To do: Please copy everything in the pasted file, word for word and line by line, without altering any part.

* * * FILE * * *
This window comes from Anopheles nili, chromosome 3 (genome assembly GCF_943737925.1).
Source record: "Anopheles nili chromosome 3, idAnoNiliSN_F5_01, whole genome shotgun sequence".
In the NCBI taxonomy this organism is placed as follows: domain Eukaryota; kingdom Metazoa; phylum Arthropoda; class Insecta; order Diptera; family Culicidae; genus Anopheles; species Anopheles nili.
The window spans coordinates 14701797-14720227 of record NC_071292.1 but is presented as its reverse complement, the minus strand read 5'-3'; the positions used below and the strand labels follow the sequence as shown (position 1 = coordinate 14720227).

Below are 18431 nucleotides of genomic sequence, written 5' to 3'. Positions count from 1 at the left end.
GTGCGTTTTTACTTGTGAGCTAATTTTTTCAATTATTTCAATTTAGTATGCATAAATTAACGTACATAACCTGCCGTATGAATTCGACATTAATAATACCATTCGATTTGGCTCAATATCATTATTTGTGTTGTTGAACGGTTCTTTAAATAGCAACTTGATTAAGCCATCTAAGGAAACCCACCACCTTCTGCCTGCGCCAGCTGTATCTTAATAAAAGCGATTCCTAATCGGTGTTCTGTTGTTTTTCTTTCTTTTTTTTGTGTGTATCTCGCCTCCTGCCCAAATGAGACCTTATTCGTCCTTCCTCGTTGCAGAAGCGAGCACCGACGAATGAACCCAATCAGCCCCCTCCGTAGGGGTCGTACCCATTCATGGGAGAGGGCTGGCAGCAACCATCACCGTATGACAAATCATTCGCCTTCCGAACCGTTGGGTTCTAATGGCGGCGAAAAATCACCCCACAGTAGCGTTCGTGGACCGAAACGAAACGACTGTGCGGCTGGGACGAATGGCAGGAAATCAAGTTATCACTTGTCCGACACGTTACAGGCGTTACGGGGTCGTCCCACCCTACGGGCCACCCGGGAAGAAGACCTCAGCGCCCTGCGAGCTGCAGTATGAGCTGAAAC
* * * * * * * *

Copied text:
This window comes from Anopheles nili, chromosome 3 (genome assembly GCF_943737925.1).
Source record: "Anopheles nili chromosome 3, idAnoNiliSN_F5_01, whole genome shotgun sequence".
In the NCBI taxonomy this organism is placed as follows: domain Eukaryota; kingdom Metazoa; phylum Arthropoda; class Insecta; order Diptera; family Culicidae; genus Anopheles; species Anopheles nili.
The window spans coordinates 14701797-14720227 of record NC_071292.1 but is presented as its reverse complement, the minus strand read 5'-3'; the positions used below and the strand labels follow the sequence as shown (position 1 = coordinate 14720227).

Below are 18431 nucleotides of genomic sequence, written 5' to 3'. Positions count from 1 at the left end.
GTGCGTTTTTACTTGTGAGCTAATTTTTTCAATTATTTCAATTTAGTATGCATAAATTAACGTACATAACCTGCCGTATGAATTCGACATTAATAATACCATTCGATTTGGCTCAATATCATTATTTGTGTTGTTGAACGGTTCTTTAAATAGCAACTTGATTAAGCCATCTAAGGAAACCCACCACCTTCTGCCTGCGCCAGCTGTATCTTAATAAAAGCGATTCCTAATCGGTGTTCTGTTGTTTTTCTTTCTTTTTTTTGTGTGTATCTCGCCTCCTGCCCAAATGAGACCTTATTCGTCCTTCCTCGTTGCAGAAGCGAGCACCGACGAATGAACCCAATCAGCCCCCTCCGTAGGGGTCGTACCCATTCATGGGAGAGGGCTGGCAGCAACCATCACCGTATGACAAATCATTCGCCTTCCGAACCGTTGGGTTCTAATGGCGGCGAAAAATCACCCCACAGTAGCGTTCGTGGACCGAAACGAAACGACTGTGCGGCTGGGACGAATGGCAGGAAATCAAGTTATCACTTGTCCGACACGTTACAGGCGTTACGGGGTCGTCCCACCCTACGGGCCACCCGGGAAGAAGACCTCAGCGCCCTGCGAGCTGCAGTATGAGCTGAAAC